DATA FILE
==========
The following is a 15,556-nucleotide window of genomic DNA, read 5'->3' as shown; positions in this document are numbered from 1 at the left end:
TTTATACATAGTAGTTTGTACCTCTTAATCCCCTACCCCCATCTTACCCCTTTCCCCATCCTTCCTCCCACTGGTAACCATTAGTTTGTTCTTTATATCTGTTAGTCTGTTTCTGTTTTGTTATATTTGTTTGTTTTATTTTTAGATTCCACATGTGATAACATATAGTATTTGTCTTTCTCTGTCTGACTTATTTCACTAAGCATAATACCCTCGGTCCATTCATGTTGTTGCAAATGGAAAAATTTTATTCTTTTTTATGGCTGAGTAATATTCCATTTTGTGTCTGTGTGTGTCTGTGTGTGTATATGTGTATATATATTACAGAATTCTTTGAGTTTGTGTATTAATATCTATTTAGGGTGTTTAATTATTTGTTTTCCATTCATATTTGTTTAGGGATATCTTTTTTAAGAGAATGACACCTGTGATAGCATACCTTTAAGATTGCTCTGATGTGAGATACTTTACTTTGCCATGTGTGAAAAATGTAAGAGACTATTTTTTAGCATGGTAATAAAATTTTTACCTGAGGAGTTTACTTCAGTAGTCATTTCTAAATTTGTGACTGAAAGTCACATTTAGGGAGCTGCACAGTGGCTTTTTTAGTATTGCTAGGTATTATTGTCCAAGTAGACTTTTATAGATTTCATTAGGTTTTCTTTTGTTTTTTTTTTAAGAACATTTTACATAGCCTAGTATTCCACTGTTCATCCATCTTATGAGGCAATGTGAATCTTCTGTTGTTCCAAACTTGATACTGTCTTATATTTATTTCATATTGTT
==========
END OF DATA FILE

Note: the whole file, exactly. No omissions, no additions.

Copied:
The following is a 15,556-nucleotide window of genomic DNA, read 5'->3' as shown; positions in this document are numbered from 1 at the left end:
TTTATACATAGTAGTTTGTACCTCTTAATCCCCTACCCCCATCTTACCCCTTTCCCCATCCTTCCTCCCACTGGTAACCATTAGTTTGTTCTTTATATCTGTTAGTCTGTTTCTGTTTTGTTATATTTGTTTGTTTTATTTTTAGATTCCACATGTGATAACATATAGTATTTGTCTTTCTCTGTCTGACTTATTTCACTAAGCATAATACCCTCGGTCCATTCATGTTGTTGCAAATGGAAAAATTTTATTCTTTTTTATGGCTGAGTAATATTCCATTTTGTGTCTGTGTGTGTCTGTGTGTGTATATGTGTATATATATTACAGAATTCTTTGAGTTTGTGTATTAATATCTATTTAGGGTGTTTAATTATTTGTTTTCCATTCATATTTGTTTAGGGATATCTTTTTTAAGAGAATGACACCTGTGATAGCATACCTTTAAGATTGCTCTGATGTGAGATACTTTACTTTGCCATGTGTGAAAAATGTAAGAGACTATTTTTTAGCATGGTAATAAAATTTTTACCTGAGGAGTTTACTTCAGTAGTCATTTCTAAATTTGTGACTGAAAGTCACATTTAGGGAGCTGCACAGTGGCTTTTTTAGTATTGCTAGGTATTATTGTCCAAGTAGACTTTTATAGATTTCATTAGGTTTTCTTTTGTTTTTTTTTTAAGAACATTTTACATAGCCTAGTATTCCACTGTTCATCCATCTTATGAGGCAATGTGAATCTTCTGTTGTTCCAAACTTGATACTGTCTTATATTTATTTCATATTGTT